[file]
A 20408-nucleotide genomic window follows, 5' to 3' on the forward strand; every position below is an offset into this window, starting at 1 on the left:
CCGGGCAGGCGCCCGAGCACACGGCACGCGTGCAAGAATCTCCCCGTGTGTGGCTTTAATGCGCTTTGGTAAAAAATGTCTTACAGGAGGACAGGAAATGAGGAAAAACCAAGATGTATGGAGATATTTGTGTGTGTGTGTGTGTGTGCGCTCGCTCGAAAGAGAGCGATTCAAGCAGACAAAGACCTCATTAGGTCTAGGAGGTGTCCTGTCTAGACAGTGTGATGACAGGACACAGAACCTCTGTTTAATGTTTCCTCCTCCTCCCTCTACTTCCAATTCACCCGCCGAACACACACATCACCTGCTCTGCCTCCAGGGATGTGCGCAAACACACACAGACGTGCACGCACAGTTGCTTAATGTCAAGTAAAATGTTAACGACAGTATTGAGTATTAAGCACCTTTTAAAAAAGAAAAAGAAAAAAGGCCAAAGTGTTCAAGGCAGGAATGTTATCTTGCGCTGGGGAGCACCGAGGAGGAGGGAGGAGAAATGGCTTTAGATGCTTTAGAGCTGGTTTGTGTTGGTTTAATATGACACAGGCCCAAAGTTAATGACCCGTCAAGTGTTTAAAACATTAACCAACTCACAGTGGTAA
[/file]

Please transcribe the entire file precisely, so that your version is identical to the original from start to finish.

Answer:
A 20408-nucleotide genomic window follows, 5' to 3' on the forward strand; every position below is an offset into this window, starting at 1 on the left:
CCGGGCAGGCGCCCGAGCACACGGCACGCGTGCAAGAATCTCCCCGTGTGTGGCTTTAATGCGCTTTGGTAAAAAATGTCTTACAGGAGGACAGGAAATGAGGAAAAACCAAGATGTATGGAGATATTTGTGTGTGTGTGTGTGTGTGCGCTCGCTCGAAAGAGAGCGATTCAAGCAGACAAAGACCTCATTAGGTCTAGGAGGTGTCCTGTCTAGACAGTGTGATGACAGGACACAGAACCTCTGTTTAATGTTTCCTCCTCCTCCCTCTACTTCCAATTCACCCGCCGAACACACACATCACCTGCTCTGCCTCCAGGGATGTGCGCAAACACACACAGACGTGCACGCACAGTTGCTTAATGTCAAGTAAAATGTTAACGACAGTATTGAGTATTAAGCACCTTTTAAAAAAGAAAAAGAAAAAAGGCCAAAGTGTTCAAGGCAGGAATGTTATCTTGCGCTGGGGAGCACCGAGGAGGAGGGAGGAGAAATGGCTTTAGATGCTTTAGAGCTGGTTTGTGTTGGTTTAATATGACACAGGCCCAAAGTTAATGACCCGTCAAGTGTTTAAAACATTAACCAACTCACAGTGGTAA